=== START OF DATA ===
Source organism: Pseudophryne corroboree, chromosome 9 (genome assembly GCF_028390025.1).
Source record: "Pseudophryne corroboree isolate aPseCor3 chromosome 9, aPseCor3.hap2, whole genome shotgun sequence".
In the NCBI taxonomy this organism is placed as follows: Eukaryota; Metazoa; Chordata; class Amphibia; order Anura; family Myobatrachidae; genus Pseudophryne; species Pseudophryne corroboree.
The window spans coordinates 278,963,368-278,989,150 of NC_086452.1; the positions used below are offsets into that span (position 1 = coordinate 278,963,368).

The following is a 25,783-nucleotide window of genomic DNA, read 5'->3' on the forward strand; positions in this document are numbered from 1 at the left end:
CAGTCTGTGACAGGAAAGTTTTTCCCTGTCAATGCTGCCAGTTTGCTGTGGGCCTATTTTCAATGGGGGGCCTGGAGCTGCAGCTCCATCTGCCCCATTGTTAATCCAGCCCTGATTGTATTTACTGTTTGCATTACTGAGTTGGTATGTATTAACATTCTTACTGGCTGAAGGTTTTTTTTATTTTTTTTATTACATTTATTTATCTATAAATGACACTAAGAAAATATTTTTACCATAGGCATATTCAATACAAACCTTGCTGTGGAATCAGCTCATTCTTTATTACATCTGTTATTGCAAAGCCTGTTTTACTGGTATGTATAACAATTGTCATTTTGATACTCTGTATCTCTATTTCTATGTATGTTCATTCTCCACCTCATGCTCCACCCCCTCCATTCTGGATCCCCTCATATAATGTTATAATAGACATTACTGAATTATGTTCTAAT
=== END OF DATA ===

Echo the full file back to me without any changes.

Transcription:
Source organism: Pseudophryne corroboree, chromosome 9 (genome assembly GCF_028390025.1).
Source record: "Pseudophryne corroboree isolate aPseCor3 chromosome 9, aPseCor3.hap2, whole genome shotgun sequence".
In the NCBI taxonomy this organism is placed as follows: Eukaryota; Metazoa; Chordata; class Amphibia; order Anura; family Myobatrachidae; genus Pseudophryne; species Pseudophryne corroboree.
The window spans coordinates 278,963,368-278,989,150 of NC_086452.1; the positions used below are offsets into that span (position 1 = coordinate 278,963,368).

The following is a 25,783-nucleotide window of genomic DNA, read 5'->3' on the forward strand; positions in this document are numbered from 1 at the left end:
CAGTCTGTGACAGGAAAGTTTTTCCCTGTCAATGCTGCCAGTTTGCTGTGGGCCTATTTTCAATGGGGGGCCTGGAGCTGCAGCTCCATCTGCCCCATTGTTAATCCAGCCCTGATTGTATTTACTGTTTGCATTACTGAGTTGGTATGTATTAACATTCTTACTGGCTGAAGGTTTTTTTTATTTTTTTTATTACATTTATTTATCTATAAATGACACTAAGAAAATATTTTTACCATAGGCATATTCAATACAAACCTTGCTGTGGAATCAGCTCATTCTTTATTACATCTGTTATTGCAAAGCCTGTTTTACTGGTATGTATAACAATTGTCATTTTGATACTCTGTATCTCTATTTCTATGTATGTTCATTCTCCACCTCATGCTCCACCCCCTCCATTCTGGATCCCCTCATATAATGTTATAATAGACATTACTGAATTATGTTCTAAT